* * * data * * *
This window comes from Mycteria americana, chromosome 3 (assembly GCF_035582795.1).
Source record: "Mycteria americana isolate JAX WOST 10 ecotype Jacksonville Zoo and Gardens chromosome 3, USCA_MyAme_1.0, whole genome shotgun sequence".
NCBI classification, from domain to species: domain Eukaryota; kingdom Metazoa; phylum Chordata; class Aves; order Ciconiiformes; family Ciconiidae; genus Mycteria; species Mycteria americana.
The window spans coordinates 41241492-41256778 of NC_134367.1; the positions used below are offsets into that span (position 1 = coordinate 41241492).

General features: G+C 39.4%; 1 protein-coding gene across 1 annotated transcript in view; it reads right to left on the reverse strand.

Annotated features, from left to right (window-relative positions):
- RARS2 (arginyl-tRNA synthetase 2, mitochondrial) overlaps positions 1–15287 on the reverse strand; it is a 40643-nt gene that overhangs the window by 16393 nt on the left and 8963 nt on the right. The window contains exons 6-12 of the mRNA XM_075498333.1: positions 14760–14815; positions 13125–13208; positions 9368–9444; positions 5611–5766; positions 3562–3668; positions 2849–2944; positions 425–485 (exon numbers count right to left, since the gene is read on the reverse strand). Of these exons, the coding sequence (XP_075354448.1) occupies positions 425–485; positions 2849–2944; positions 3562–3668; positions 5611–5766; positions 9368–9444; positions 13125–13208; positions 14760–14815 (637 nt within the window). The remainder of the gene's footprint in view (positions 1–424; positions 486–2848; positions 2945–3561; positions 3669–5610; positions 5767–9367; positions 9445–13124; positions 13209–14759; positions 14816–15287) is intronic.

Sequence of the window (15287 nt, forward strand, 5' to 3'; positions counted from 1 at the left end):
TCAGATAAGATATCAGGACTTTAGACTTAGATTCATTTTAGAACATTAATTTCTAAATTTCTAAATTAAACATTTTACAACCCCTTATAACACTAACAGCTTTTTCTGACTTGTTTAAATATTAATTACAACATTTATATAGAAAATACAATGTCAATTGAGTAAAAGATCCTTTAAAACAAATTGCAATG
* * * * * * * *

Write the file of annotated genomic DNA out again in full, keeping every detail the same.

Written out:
This window comes from Mycteria americana, chromosome 3 (assembly GCF_035582795.1).
Source record: "Mycteria americana isolate JAX WOST 10 ecotype Jacksonville Zoo and Gardens chromosome 3, USCA_MyAme_1.0, whole genome shotgun sequence".
NCBI classification, from domain to species: domain Eukaryota; kingdom Metazoa; phylum Chordata; class Aves; order Ciconiiformes; family Ciconiidae; genus Mycteria; species Mycteria americana.
The window spans coordinates 41241492-41256778 of NC_134367.1; the positions used below are offsets into that span (position 1 = coordinate 41241492).

General features: G+C 39.4%; 1 protein-coding gene across 1 annotated transcript in view; it reads right to left on the reverse strand.

Annotated features, from left to right (window-relative positions):
- RARS2 (arginyl-tRNA synthetase 2, mitochondrial) overlaps positions 1–15287 on the reverse strand; it is a 40643-nt gene that overhangs the window by 16393 nt on the left and 8963 nt on the right. The window contains exons 6-12 of the mRNA XM_075498333.1: positions 14760–14815; positions 13125–13208; positions 9368–9444; positions 5611–5766; positions 3562–3668; positions 2849–2944; positions 425–485 (exon numbers count right to left, since the gene is read on the reverse strand). Of these exons, the coding sequence (XP_075354448.1) occupies positions 425–485; positions 2849–2944; positions 3562–3668; positions 5611–5766; positions 9368–9444; positions 13125–13208; positions 14760–14815 (637 nt within the window). The remainder of the gene's footprint in view (positions 1–424; positions 486–2848; positions 2945–3561; positions 3669–5610; positions 5767–9367; positions 9445–13124; positions 13209–14759; positions 14816–15287) is intronic.

Sequence of the window (15287 nt, forward strand, 5' to 3'; positions counted from 1 at the left end):
TCAGATAAGATATCAGGACTTTAGACTTAGATTCATTTTAGAACATTAATTTCTAAATTTCTAAATTAAACATTTTACAACCCCTTATAACACTAACAGCTTTTTCTGACTTGTTTAAATATTAATTACAACATTTATATAGAAAATACAATGTCAATTGAGTAAAAGATCCTTTAAAACAAATTGCAATG